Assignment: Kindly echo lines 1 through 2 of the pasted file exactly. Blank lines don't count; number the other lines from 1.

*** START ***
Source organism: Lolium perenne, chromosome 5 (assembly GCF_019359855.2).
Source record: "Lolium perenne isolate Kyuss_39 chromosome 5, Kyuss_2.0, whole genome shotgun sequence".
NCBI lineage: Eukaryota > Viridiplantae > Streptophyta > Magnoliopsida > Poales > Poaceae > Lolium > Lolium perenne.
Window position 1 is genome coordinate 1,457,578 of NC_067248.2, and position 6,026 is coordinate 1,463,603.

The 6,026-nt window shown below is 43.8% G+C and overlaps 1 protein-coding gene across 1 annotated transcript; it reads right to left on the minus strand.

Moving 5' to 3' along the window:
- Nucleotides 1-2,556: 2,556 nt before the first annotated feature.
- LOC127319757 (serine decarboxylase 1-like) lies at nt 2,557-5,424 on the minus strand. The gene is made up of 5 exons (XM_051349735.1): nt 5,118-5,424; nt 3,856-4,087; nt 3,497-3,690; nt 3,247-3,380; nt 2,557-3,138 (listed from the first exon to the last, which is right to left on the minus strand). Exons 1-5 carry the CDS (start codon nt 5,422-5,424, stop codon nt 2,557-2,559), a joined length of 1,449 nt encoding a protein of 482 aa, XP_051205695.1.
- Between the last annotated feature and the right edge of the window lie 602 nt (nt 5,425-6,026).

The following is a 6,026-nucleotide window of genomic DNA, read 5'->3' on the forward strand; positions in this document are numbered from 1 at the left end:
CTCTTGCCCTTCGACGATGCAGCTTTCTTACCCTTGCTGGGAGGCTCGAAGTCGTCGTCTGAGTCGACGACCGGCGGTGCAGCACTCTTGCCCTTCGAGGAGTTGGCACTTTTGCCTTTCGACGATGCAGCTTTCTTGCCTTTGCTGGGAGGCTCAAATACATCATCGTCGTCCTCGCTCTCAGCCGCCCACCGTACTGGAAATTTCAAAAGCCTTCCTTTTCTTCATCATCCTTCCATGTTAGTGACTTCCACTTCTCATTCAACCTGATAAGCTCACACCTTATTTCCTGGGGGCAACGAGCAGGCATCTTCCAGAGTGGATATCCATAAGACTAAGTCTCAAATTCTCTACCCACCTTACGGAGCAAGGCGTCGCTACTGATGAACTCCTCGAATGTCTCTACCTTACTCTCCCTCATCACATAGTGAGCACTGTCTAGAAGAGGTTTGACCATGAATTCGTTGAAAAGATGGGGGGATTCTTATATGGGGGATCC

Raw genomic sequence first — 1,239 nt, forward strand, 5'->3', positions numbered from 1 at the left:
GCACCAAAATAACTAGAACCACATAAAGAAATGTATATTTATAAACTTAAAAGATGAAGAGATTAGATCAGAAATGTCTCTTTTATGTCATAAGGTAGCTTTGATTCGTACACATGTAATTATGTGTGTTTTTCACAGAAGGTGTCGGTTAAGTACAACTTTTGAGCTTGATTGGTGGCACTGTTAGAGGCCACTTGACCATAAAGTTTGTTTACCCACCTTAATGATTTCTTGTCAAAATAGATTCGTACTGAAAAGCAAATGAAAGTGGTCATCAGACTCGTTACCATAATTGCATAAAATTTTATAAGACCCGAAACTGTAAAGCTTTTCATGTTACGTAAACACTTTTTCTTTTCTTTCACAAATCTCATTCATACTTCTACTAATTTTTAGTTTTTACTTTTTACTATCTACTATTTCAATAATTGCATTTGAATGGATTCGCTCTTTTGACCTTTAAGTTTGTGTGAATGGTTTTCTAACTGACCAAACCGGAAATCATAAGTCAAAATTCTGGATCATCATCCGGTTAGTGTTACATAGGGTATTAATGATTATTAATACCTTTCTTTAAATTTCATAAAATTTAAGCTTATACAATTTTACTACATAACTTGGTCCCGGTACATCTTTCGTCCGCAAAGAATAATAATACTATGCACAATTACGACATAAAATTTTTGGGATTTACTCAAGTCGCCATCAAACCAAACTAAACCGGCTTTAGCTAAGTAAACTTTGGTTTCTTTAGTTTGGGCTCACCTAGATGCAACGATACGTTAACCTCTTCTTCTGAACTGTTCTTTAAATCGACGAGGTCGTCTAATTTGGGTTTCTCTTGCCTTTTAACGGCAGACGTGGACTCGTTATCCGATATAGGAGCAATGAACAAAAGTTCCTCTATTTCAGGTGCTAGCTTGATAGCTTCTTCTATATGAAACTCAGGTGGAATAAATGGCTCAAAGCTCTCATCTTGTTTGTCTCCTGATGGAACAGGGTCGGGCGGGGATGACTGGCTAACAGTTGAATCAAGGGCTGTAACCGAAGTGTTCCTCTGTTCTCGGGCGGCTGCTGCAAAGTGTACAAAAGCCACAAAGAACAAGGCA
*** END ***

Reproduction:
Source organism: Lolium perenne, chromosome 5 (assembly GCF_019359855.2).
Source record: "Lolium perenne isolate Kyuss_39 chromosome 5, Kyuss_2.0, whole genome shotgun sequence".